Woodstock’s traffic nightmare

The weekend rush to the Old Biscuit Mill in Woodstock causes all sorts of traffic headaches for locals.

With Woodstock’s Old Biscuit Mill market becoming ever-more popular, traffic congestion and illegal parking have become big problems.

During an operation last month, traffic police fined 53 motorists for parking on yellow lines and disabled bays and 45 motorists for failing to produce their licences.

Ward councillor Dave Bryant said traffic police planned to take even tougher action in coming weeks, and he warned motorists to stick to the rules of the road.

“A large number of patrons are attracted to the popular and vibrant market each week but with limited parking space inside the facility, many members of the public resort to parking on the street around the market. This has given rise to much disruption on the roads as well as increased congestion,” he said.

Ongoing issues in Albert Road, he said, included double parking by loading vehicles, taxis and Uber drivers; parking on red and yellow lines; parking in front of homes; and aggressive car guards.

“These issues negatively impact visiting patrons and local residents alike,” Mr Bryant said.

Nurjahaan Dreyer, from Woodstock, said the area had become a “nightmare” on weekends with many patrons driving through the side streets searching for parking.

“They eventually land up wherever a gap goes open. I recently had somebody park in my driveway and not for a few minutes, for nearly three hours. I could not leave my house.”

She had called the traffic department to have the car towed but traffic officers had been swamped dealing with other illegally parked cars in the area.

David Adams lives in the upper part of Woodstock.

He said traffic had started spilling over into Victoria Road due to the congestion in Albert Road.

“Everybody is always heading in one direction and that is towards the Biscuit Mill,” he said. “The business itself can’t really be blamed as it has become very popular in a short period of time. The patrons should know better. If you can see that you are blocking a car in a drive-way, why would you continue to stand there?”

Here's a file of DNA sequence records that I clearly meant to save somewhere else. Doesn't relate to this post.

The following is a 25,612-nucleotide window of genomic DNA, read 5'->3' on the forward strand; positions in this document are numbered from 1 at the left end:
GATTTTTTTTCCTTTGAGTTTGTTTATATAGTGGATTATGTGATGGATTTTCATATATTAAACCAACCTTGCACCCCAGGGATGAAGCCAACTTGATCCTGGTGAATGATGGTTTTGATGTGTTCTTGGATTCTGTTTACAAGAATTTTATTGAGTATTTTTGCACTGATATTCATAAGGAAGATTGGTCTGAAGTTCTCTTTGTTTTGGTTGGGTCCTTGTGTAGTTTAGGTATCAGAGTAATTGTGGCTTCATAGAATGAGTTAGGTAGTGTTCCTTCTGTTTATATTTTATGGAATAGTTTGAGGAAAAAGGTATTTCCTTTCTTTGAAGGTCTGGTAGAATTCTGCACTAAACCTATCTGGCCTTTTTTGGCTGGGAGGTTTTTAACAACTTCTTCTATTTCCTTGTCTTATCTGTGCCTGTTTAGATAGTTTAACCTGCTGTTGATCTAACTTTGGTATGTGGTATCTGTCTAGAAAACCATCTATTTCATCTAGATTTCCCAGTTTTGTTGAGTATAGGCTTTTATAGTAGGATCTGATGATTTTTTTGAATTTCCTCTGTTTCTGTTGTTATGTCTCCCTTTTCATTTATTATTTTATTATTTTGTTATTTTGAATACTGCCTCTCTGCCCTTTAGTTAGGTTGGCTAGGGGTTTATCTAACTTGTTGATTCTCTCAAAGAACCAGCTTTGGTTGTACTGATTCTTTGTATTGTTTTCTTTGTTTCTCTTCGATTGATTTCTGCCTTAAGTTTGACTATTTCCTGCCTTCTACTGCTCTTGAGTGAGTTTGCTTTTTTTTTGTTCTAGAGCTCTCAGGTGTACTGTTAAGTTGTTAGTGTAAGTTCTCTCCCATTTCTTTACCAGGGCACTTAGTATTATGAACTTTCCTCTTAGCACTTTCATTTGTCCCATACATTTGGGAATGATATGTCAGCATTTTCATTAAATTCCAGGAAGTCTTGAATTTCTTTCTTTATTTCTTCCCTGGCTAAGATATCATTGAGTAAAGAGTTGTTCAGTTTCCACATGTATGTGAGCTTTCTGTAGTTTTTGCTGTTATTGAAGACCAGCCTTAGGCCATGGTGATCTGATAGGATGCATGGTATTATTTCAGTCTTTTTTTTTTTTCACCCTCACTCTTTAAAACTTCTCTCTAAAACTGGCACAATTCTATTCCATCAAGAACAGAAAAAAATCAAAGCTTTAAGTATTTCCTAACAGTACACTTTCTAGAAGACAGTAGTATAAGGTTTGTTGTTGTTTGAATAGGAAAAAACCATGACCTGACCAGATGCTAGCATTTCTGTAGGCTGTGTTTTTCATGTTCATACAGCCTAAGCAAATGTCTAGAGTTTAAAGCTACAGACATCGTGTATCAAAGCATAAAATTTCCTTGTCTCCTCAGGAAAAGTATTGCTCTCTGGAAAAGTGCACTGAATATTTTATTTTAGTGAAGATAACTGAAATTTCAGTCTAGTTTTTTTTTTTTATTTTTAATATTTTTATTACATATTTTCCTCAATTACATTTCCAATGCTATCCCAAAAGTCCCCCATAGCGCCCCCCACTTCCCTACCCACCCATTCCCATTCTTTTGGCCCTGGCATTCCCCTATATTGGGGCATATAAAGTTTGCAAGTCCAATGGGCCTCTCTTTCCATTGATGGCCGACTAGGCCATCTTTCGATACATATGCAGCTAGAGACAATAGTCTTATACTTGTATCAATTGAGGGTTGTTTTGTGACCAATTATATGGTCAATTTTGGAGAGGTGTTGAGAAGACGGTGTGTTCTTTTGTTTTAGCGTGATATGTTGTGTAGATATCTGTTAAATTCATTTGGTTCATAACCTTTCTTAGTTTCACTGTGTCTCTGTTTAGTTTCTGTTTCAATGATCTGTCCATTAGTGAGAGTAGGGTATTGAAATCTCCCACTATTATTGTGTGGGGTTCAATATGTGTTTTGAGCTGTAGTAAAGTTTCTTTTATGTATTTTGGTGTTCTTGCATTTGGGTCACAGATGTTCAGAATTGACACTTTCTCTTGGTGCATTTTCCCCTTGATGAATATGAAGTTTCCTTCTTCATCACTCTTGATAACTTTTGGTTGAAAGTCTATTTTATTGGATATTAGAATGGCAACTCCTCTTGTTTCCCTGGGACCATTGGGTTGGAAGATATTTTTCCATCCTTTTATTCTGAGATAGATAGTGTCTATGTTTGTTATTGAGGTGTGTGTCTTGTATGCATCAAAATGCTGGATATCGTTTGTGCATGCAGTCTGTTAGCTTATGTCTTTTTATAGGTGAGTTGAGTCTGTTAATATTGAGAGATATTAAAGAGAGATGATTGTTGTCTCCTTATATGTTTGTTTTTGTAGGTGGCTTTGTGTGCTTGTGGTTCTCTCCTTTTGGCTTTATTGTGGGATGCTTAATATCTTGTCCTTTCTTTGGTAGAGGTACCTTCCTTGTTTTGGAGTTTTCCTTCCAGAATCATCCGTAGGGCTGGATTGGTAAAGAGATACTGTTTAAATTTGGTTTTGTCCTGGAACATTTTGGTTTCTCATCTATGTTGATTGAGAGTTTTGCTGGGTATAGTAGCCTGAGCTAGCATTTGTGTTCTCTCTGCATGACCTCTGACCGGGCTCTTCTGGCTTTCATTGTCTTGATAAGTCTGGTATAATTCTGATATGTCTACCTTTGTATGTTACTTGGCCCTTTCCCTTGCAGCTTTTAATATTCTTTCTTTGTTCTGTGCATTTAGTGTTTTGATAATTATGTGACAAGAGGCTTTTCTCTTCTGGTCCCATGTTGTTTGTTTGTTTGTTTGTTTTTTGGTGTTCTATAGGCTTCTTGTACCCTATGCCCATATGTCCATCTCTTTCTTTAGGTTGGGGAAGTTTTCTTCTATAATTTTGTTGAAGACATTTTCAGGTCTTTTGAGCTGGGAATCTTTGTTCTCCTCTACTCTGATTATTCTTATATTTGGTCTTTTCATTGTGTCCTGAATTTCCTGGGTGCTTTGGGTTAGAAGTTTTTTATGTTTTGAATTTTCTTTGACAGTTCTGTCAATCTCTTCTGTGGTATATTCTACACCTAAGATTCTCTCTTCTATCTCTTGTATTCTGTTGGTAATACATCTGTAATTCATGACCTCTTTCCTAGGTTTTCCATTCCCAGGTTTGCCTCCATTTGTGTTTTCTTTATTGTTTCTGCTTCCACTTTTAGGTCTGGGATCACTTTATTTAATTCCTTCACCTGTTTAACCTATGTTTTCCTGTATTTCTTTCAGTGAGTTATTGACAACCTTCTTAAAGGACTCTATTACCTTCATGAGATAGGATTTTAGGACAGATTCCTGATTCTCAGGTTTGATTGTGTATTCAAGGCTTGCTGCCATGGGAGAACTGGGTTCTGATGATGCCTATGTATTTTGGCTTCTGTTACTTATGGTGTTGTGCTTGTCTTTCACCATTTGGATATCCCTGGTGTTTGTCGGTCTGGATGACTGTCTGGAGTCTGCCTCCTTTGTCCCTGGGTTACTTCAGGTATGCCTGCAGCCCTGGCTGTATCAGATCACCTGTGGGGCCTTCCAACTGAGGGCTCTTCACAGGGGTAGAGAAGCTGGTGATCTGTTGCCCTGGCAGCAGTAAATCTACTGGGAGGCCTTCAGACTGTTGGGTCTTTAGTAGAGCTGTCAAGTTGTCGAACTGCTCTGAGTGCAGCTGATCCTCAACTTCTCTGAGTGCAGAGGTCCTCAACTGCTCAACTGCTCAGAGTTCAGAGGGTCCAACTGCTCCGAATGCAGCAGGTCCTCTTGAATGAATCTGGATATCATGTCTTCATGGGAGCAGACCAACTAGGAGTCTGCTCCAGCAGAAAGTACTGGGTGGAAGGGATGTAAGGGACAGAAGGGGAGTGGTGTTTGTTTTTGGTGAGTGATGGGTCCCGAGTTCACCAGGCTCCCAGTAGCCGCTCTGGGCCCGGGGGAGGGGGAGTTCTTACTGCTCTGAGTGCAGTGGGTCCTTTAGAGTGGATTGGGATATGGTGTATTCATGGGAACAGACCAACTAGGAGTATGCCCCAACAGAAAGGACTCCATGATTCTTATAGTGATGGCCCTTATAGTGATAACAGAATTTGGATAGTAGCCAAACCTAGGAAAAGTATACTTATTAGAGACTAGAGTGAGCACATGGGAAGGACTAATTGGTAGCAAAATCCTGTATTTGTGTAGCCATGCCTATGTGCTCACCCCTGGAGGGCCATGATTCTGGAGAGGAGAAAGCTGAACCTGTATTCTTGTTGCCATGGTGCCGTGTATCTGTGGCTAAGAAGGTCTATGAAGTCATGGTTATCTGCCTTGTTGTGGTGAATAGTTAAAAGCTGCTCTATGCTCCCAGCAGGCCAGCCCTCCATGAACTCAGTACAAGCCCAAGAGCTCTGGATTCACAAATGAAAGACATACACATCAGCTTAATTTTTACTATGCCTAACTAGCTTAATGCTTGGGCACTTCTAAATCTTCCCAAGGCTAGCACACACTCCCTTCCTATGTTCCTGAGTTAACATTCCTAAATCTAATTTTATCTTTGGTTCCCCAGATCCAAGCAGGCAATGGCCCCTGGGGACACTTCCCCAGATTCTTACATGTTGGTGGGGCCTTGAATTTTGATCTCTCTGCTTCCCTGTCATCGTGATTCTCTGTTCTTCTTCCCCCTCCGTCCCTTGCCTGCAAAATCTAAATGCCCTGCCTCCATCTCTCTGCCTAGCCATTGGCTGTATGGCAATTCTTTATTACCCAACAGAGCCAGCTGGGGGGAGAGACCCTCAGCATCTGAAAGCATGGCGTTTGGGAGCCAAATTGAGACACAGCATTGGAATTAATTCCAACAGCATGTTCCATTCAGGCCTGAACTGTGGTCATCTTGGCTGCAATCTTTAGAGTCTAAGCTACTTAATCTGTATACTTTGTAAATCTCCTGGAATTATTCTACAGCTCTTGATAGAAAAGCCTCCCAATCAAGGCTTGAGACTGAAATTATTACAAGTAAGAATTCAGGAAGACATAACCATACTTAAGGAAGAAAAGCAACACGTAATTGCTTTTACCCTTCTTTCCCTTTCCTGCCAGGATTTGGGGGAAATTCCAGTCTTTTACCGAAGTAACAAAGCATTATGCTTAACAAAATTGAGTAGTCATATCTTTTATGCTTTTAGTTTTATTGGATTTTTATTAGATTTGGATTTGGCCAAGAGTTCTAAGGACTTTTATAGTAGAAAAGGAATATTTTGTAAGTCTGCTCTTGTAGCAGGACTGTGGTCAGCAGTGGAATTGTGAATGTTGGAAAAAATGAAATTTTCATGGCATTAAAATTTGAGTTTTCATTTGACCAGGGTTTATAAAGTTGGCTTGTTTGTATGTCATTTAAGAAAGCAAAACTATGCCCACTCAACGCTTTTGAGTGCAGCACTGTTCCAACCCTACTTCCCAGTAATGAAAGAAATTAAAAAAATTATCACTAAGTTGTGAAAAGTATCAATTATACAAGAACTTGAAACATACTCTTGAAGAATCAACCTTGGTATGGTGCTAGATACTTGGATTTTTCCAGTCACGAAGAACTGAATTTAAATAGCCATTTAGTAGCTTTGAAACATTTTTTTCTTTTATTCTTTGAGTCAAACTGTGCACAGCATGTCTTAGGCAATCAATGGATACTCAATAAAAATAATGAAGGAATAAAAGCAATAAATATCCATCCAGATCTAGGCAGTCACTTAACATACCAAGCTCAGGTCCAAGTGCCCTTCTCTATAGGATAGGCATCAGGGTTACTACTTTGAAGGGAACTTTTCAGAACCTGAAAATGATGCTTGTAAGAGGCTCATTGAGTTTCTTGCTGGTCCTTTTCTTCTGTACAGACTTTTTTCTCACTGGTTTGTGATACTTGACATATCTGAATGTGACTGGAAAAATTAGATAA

However, a nearby business owner, Fred Williams, said the Biscuit Mill should make a plan.

“We can’t say entirely that it’s not their problem, because all these people are coming to their premises. There is plenty of open pieces of land here that could easily be converted into a proper parking, instead one of these monstrous developments which just makes the area look very bulky,” Mr Williams said.

He, however, added: “No business owner would complain with the increase in numbers. Traffic can get hectic at times, but we can’t get everything we want.”

Mr Bryant has set up a meeting with key City officials to find a solution to the problem.

“The Biscuit Mill market has become a very well known, both locally and internationally. It is therefore essential that we work to improve the surrounding traffic environment for the benefit of visitors as well as the local community,” Mr Bryant said.

Managing director of Indigo Properties and Daddy’s World Group, Adrian van Deventer, said the Old Biscuit Mill and its management were “aware of and acknowledge” the traffic and congestion concerns.

He said they had secured an extra 50 parking bays at the College of Cape Town, directly opposite the market.

They had also approached the City’s law enforcement department to place their own officer outside the market entrance to assist. “Additionally, we’re working with the Woodstock Improvement District to assist in managing the traffic and congestion issues,” he said.

They would also notify the public about alternative modes of transport to and from the market.

“We will be encouraging, across all of our marketing channels, that weekend visitors employ these other means of transport, such as ride shares, the use of taxis, Uber and also public transportation.”

Residents can report by-law contraventions to law enforcement at 021 596 1999.